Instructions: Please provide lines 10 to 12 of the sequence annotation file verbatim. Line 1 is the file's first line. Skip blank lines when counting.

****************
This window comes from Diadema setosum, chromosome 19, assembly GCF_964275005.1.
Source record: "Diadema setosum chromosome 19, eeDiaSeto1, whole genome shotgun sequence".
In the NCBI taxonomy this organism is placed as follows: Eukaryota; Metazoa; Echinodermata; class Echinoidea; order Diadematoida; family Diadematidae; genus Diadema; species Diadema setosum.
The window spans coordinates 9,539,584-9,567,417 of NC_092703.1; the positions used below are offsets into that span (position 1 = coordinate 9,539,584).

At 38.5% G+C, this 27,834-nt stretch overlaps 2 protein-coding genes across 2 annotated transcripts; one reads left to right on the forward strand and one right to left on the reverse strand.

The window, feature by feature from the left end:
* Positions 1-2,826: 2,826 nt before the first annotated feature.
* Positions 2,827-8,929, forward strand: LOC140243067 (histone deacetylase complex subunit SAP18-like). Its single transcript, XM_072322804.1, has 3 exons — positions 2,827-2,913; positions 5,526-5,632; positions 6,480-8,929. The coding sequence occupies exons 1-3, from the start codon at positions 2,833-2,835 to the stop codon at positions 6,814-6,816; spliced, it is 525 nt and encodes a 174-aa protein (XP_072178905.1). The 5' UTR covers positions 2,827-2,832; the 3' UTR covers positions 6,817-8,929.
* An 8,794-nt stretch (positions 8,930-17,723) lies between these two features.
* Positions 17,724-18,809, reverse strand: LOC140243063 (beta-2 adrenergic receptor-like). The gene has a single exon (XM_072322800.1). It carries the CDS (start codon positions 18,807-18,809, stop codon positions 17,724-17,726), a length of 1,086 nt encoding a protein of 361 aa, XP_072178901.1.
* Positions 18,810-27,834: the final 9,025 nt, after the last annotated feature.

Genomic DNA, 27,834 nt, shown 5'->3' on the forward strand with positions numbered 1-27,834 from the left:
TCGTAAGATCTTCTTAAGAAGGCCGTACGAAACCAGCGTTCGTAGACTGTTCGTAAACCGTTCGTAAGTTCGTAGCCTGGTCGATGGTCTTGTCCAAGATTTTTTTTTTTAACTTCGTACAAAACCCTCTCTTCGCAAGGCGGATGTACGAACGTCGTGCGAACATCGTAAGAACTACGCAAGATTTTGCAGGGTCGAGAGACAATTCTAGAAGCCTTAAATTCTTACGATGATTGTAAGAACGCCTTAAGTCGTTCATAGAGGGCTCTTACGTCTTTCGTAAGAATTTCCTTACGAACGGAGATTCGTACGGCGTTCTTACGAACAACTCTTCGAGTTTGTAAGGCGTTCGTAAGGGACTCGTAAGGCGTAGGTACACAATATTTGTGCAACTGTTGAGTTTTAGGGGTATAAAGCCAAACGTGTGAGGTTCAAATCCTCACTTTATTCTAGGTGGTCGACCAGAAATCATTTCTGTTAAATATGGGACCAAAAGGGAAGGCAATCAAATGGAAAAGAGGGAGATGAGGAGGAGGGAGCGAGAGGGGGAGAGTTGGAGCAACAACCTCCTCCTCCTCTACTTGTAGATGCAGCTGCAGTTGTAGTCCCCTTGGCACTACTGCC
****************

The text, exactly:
* Positions 17,724-18,809, reverse strand: LOC140243063 (beta-2 adrenergic receptor-like). The gene has a single exon (XM_072322800.1). It carries the CDS (start codon positions 18,807-18,809, stop codon positions 17,724-17,726), a length of 1,086 nt encoding a protein of 361 aa, XP_072178901.1.
* Positions 18,810-27,834: the final 9,025 nt, after the last annotated feature.

Genomic DNA, 27,834 nt, shown 5'->3' on the forward strand with positions numbered 1-27,834 from the left: